On this day … 16 December 1653

The mayor of Preston ordered that Thomas Abbott and his brother ‘should have noe liberty to bringe in cloath dyed or receive white cloath to dye upon a Satterday, it being a mistry or trade [otherwise] the consequence will be to the ruininge of some famalies, both wife and children’.

This somewhat obscure extract from the Preston court leet records is an example of the ‘closed shop’ system operating in the town well into the 18th century, with detailed regulations designed to preserve the trading privileges of the townsfolk, and prevent unlicensed outsiders from setting up business in the town.

The Preston court leet records from 1653 to 1813 are held at Lancashire Archives. They contain hundreds of fascinating entries that illuminate the daily life of Prestonians, including squabbles between neighbours and punishments for a number of now forgotten misdemeanours such as eavesdropping. House eaves were much wider and lower at this time, and people who hid under them to hear gossip were known as eavesdroppers.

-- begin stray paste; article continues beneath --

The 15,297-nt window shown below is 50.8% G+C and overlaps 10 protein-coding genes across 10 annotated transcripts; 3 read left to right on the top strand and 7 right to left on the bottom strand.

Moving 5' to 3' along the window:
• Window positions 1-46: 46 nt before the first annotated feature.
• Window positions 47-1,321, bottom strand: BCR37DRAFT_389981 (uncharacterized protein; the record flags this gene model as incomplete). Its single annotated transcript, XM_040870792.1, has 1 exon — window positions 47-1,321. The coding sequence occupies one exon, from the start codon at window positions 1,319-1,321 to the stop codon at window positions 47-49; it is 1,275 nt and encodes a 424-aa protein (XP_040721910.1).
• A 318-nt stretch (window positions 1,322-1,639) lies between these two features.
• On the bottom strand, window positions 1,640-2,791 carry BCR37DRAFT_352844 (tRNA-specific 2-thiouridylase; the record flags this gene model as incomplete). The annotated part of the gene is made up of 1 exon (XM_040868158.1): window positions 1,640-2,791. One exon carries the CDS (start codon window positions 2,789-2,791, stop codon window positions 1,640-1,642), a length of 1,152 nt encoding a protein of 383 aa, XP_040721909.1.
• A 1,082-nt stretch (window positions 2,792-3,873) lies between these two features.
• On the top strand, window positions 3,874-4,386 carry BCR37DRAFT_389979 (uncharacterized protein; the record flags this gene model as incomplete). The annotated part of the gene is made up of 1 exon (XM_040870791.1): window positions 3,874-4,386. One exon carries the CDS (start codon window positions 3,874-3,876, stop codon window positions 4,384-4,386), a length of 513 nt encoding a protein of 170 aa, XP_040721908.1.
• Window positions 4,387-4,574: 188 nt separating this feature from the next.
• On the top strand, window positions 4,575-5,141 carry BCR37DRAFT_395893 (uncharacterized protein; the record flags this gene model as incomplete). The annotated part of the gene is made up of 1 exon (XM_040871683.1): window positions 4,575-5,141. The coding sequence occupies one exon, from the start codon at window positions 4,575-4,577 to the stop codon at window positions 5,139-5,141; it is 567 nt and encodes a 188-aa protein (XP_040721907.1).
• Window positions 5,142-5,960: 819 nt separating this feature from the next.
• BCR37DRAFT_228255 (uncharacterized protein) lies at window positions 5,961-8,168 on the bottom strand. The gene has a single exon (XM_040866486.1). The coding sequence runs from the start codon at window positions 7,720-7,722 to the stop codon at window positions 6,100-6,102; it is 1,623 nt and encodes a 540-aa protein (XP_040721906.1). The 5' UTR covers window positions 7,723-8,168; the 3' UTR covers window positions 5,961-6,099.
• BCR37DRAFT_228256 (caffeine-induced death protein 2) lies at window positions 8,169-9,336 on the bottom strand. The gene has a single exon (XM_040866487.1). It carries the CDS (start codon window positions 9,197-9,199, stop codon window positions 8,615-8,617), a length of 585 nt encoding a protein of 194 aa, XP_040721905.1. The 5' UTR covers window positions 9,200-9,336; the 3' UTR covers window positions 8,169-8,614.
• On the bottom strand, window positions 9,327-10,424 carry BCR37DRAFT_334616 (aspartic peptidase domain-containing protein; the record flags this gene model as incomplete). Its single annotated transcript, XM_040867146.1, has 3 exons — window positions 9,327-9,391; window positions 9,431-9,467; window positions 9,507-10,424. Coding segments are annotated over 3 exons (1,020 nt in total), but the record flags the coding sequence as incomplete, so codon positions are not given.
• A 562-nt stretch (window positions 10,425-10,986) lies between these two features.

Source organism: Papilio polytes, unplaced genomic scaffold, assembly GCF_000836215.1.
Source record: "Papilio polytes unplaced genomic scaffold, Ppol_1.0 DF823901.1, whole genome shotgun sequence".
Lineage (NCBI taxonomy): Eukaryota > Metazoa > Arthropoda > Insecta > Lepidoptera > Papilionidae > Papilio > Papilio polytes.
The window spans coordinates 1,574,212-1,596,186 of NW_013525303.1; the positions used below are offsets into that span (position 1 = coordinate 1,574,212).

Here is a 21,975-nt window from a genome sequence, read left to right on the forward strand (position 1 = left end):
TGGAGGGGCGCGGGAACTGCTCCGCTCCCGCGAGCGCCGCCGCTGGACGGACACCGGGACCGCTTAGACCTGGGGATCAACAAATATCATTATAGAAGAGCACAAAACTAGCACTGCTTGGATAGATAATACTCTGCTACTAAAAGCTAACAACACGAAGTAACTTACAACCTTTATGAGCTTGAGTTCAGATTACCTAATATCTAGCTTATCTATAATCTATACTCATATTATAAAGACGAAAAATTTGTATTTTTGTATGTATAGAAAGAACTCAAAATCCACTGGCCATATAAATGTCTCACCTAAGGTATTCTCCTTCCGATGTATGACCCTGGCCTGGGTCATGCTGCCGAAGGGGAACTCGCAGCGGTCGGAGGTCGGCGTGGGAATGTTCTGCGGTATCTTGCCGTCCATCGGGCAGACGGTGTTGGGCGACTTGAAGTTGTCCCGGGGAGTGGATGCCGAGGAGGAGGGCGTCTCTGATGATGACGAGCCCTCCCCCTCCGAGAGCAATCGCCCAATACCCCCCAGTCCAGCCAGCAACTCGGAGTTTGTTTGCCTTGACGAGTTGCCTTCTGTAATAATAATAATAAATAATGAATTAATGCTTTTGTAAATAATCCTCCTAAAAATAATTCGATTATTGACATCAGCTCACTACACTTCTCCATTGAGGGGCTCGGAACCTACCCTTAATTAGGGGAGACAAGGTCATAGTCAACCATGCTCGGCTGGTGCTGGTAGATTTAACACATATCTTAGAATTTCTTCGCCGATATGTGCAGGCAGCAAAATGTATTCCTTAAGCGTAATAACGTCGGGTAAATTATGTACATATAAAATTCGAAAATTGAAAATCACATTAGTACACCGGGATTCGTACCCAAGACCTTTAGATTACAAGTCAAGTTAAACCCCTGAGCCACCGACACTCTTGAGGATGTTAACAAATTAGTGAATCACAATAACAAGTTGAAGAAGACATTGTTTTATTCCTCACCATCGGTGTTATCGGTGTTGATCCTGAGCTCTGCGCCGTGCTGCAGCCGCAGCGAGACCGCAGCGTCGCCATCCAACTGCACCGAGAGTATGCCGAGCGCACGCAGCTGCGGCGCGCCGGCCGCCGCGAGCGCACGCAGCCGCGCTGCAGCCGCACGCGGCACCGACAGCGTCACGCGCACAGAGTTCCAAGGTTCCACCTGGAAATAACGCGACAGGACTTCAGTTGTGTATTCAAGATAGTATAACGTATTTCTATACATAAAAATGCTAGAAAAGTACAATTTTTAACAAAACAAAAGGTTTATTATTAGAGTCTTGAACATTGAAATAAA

Deep eaves feature in another example, when in 1670 the court ordered:

‘Henry Kilshawe for yt he hath caused a house off office to bee erected under his Easing dropp and ye Excremt coming through ye stable of Mr John ffranckland is agreat nuzance to ye said Mr ffranckland and yt ye said Henry Kilshawe shall remove ye said house before ye xxvth of December next upon paine of xiijs. iiijd.’

The house of office was a primitive form of lavatory. Preston’s streets at this time were filthy and smelly.

David Berry has transcribed and edited all the records and put them on line. It was a massive undertaking and the result is a major contribution to the history of Preston:

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